Roni’s 1st Night in Sarajevo, 2009 – Part 1

Coat of arms of Bosnia and Hercegovina
I didn’t make a reservation for a hostel, because it was my sincere hope that I would somehow get a CouchSurfing host or a friend to find a friend that would host me, etc.  Up until the last minute in Banja Luka, I was checking my e-mail in the hopes of some last minute break.  When I got into Sarajevo, I stood by an apartment complex to get some wireless to check again.  Nada.

I had already found a decent hostel, but wasn’t sure if there were rooms.  I figured even if there weren’t any, they could refer me.

4km from the station, they recommended to take the tram.

1)  I didn’t see where the #1 tram was.

2)  I wanted to check my CS messages and my e-mail.

3)  The weather was nice.

So in the end, I started to walk.

Of course, it started to rain.  I asked people where to go, and it was the same general direction that I was traveling in.

A guy with an umbrella offered to share it with me.  It seemed like a kind gesture.  As he kept going with me longer than I figured, I began to worry that he wanted money.  He wasn’t sure exactly where I was supposed to go.  We got to the old town and I asked someone in a restaurant.  They vaguely pointed the direction.  As we went, the guy said he was Albanian.  I said I was American and asked him if he was from Tirana.  He said Kosovo.  We arrived at some random nice hotel that he pointed at.  Then he gestured that he wanted money for walking around with me.  I shook my head. We parted ways without fuss.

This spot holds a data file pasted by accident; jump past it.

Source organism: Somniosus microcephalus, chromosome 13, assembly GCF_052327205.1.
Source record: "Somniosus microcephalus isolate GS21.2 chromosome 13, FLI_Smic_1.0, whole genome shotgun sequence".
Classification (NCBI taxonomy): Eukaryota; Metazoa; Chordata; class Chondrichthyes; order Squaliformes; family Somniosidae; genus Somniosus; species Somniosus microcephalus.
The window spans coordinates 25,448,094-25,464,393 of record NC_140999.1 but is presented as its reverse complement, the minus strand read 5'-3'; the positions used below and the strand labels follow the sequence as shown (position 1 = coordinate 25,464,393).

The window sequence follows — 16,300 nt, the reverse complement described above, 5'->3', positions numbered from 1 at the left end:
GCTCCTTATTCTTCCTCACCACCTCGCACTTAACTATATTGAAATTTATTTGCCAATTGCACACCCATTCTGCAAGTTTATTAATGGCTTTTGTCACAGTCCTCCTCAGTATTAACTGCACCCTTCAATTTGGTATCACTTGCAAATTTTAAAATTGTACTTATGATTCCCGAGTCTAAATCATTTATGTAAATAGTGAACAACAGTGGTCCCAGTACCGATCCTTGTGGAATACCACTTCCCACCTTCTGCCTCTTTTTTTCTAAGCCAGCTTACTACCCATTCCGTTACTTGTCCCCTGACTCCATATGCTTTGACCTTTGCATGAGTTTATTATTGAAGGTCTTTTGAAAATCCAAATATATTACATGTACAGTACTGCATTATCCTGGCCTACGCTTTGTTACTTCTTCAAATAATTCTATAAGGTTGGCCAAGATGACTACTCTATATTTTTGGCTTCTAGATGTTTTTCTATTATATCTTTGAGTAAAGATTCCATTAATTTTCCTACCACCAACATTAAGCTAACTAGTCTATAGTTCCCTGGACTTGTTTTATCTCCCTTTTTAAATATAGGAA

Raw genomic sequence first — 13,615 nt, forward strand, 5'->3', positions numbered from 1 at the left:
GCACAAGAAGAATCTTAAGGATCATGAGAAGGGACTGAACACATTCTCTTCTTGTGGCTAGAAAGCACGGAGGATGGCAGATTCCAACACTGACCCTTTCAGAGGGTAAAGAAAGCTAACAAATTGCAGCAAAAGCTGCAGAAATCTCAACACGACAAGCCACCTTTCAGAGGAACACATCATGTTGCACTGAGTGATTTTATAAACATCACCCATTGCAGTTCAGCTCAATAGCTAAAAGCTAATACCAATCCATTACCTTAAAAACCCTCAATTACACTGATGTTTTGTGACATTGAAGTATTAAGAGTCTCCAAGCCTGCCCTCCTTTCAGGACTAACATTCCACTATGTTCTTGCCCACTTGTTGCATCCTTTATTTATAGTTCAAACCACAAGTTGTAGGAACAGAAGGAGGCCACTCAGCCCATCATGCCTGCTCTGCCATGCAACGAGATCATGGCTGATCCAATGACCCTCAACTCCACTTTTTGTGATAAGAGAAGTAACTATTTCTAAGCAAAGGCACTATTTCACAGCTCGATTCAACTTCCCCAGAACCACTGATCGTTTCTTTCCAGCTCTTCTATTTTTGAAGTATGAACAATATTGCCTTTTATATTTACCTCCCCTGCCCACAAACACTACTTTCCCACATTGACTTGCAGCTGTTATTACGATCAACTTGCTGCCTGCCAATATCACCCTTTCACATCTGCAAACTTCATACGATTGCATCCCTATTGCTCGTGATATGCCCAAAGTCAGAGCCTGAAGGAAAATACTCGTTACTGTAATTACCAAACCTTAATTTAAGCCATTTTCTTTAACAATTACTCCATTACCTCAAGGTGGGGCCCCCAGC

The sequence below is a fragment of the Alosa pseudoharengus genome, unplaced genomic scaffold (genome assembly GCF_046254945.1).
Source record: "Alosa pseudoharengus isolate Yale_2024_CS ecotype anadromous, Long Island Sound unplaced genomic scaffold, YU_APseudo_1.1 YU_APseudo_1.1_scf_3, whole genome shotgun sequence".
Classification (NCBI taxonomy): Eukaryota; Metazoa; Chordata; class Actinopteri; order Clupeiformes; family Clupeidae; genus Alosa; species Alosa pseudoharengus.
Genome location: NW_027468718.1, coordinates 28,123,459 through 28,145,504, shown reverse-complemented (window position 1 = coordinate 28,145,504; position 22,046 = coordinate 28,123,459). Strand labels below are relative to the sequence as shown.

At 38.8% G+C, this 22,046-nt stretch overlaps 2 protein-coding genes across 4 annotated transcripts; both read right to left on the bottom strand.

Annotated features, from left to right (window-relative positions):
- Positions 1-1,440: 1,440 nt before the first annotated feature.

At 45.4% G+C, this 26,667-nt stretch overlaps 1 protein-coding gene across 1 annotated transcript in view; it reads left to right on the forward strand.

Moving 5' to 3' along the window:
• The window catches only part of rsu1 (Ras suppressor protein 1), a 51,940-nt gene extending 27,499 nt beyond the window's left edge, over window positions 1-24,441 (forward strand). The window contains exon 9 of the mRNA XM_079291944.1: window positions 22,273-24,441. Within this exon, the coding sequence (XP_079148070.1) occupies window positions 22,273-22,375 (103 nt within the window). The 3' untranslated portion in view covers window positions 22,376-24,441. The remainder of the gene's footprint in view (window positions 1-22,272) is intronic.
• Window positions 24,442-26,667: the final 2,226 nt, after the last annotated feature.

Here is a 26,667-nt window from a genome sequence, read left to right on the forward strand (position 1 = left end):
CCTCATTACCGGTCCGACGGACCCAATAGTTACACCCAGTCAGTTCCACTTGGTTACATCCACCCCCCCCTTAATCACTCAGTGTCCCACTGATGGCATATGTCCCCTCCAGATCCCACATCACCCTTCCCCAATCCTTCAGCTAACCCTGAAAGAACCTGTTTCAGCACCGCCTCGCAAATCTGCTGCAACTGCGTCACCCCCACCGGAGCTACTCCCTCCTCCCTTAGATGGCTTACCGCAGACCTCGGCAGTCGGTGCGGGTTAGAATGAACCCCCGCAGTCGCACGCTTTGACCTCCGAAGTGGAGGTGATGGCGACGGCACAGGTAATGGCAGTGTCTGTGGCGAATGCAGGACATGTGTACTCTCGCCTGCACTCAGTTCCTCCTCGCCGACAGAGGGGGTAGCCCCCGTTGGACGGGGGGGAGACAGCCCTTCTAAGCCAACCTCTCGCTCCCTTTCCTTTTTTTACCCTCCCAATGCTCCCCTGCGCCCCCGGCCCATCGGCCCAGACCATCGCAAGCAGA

After checking at the hotel, I found out that I was only two blocks away from the hostel, which was by “Cheers bar.”  Apparently, in 2008, they opened said bar.  This amused me, as it’s the second change of a Balkan city that I had visited in 2007.  (The other change being the new trams in Zagreb.)

No rooms in the hostel.  They say I can go to this other place, which is pretty much the most expensive hostel online ($25 a night).  Take a taxi with some British guys that don’t have rooms at the first hostel because they reserved for the wrong night.

The new hostel isn’t anything special.  They take my passport to make a copy and want a 5 Euro deposit for the key card.  I consider leaving to check somewhere else out.  When I find out that one of their two toilets isn’t working, that’s exactly what I do.  The guy says that there is another hostel that is a couple bucks cheaper.

Before checking it out, I stop at a mini-mart and buy some juice and two chocolate bars.

I am confused as to where the street might be, so I ask some locals.  One tells me that it’s on the other side of the mosque on the other side of the Muslim cemetery.  I walk through a gap in the Muslim cemetery to find the street.  I look around, but there’s no hostel.  I ask some guys, they don’t know about such a place on this street.  One speaks fairly good English.  The one that doesn’t knows someone that has a room that they could rent me.  I go with him around the corner and through a door where there are some apartments.  A little girl says “Goodbye!” to me as I enter.  Turns out there’s no room, as a woman waves us off.  Back out to the street.

The guy that knows some English ponders.  He asks a taxi driver, who says that he knows somewhere where there’s a room.  We go back to the same apartment complex.  The taxi driver makes me wait, then comes downstairs with the same woman from before.  She opens a door to a room, which contains two twin beds and a bathroom.  It’s fairly clean, but it’s the same price, which was more than I wanted to spend (I really didn’t want to go over $20, if I had to spend anything at all.)

Back outside again.  This time I figure I’ll head back to the old town (the 2nd hostel was on top of a big hill).  There’s some sort of a take-away pizza place open.  They have these huge sticks for the trays to take the pizza out of the oven that extend into the sidewalk.  I consider getting some pizza, but then start to move on.

All of a sudden, a woman appears and starts talking to me in English…


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